Canadian company to debut new biomass boiler technology

By Anna Austin | October 18, 2011

Calgary, Alberta, Canada-based Firebox Energy Systems Ltd. has announced plans to build a 30-megawatt (MW) biomass power plant on the designated lands of Alexis Nakota Sioux Nation Reserve #133 near Glenevis, Alberta.

The $60 million John W. Murray Biomass Plant will essentially serve as a demonstration facility for the company’s platform Air Boiler technology, said CEO Jason Janus. Describing the technology, Janus said the system is designed so that only clean hot air moves through the turbine itself. “Compared to a traditional gas turbine, rather than the combustion of fuel occurring within the turbine, the Air Boiler system places the fuel combustion in the flexible fuel furnace that’s adjacent to the turbine, and the overall system is designed to collect the heat generated inside the furnace and utilize it for the turbine’s operation.”

Since the combustion of the fuels and the resulting exhaust gases are always kept separate from the turbine operation, the quality of the fuel source doesn’t matter, he added, and the system does not require the use of water to operate.

When the biomass plant is complete in early 2013, it will send 97 percent of its electrical output to the grid, according to Janus, and 3 percent will be utilized at an industrial combined-heat-and-power greenhouse that the Alexis Nakota Sioux will own and operate.

Janus said fuel for the plant will be forest debris, including pine beetle damaged wood. If the plant proves successful, plans are in the works for a much larger, 270-MW power facility on the same land.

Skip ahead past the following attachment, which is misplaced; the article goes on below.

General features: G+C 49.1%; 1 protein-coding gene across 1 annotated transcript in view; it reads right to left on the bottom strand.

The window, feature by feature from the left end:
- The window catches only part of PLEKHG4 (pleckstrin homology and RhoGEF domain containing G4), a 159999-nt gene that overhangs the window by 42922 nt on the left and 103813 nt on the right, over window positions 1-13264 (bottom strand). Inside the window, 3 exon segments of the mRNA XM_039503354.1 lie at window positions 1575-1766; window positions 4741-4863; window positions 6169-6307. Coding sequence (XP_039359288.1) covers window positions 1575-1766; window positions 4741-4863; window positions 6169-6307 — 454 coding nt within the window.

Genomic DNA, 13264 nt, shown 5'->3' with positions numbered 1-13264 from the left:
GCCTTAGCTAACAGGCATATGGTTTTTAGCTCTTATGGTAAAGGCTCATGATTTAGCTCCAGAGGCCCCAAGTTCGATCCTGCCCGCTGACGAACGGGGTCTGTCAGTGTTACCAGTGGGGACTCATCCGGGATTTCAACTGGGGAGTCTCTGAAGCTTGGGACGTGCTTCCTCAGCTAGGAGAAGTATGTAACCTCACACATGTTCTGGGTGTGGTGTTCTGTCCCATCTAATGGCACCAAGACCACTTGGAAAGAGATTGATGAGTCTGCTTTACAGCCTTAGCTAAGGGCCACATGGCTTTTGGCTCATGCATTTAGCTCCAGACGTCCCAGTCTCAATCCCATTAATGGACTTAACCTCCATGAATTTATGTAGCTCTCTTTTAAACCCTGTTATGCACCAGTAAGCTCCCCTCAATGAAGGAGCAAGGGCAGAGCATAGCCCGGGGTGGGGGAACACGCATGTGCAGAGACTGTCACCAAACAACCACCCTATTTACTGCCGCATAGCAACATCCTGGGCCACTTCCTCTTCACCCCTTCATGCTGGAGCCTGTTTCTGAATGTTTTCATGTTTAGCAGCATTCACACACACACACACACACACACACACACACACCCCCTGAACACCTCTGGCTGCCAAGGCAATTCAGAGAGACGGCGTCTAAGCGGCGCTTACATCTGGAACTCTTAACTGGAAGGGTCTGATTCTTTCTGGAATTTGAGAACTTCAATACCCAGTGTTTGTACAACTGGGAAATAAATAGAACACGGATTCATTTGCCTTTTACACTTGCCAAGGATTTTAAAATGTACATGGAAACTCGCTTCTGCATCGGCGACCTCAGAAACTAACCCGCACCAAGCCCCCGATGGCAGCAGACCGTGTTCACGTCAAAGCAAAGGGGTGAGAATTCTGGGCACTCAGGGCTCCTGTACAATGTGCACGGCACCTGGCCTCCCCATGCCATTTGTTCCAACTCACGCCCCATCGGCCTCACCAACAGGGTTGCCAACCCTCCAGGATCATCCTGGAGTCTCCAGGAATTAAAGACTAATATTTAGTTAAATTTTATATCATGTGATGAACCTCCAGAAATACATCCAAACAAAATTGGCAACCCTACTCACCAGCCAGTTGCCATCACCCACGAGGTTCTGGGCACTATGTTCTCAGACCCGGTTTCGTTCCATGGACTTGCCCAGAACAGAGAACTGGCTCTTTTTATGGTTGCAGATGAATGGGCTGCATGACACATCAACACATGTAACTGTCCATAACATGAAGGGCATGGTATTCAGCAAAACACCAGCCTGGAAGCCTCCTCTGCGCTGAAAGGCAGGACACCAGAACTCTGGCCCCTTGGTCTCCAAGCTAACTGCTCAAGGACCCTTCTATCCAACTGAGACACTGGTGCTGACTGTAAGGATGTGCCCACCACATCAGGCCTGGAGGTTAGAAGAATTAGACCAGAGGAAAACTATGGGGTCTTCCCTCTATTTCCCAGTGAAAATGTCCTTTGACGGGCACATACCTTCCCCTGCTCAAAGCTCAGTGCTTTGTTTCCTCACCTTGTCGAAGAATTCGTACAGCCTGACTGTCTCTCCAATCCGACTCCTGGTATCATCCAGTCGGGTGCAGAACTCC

4 Responses

  1. Ramesh Kumar



    The design of Gas Turbine appears to be unique.

  2. John



    This is very good for the environment; hopefully this company will get a big success promoting the technology.

  3. Robert



    There is nothing unique about this....its an indirect system which is how all steam powered turbines work. In steam turbine power plant facilities the steam is generated in a separate steam boiler using whatever fuel source is desired, steam is generated in the boiler and the steam is then routed to a steam turbine that generates electricity..... this is elementary!!!! If Firebox intends to use superheated air instead of steam the system will be far less efficient, would need substantially larger facilities with a substantially higher capital requirements ....... for what a less efficient system???? This smells of a scam more then anything

  4. Brad



    The efficiency is the key here simply heating air and directing towards a turbine is not how it works. The air needs to pass through the compressor side of the turbine, then to the heater and as it is superheated it will expand like a combustion gas and spin the turbine as it passes through it. However, the compression cycle can take up about 30% to 60% of the energy produced. And if you are talking about producing 30MW of power that is a huge turbine. The biggest air turbine project to date was only 5MW so this is a big jump. It will be interesting to see if it works.


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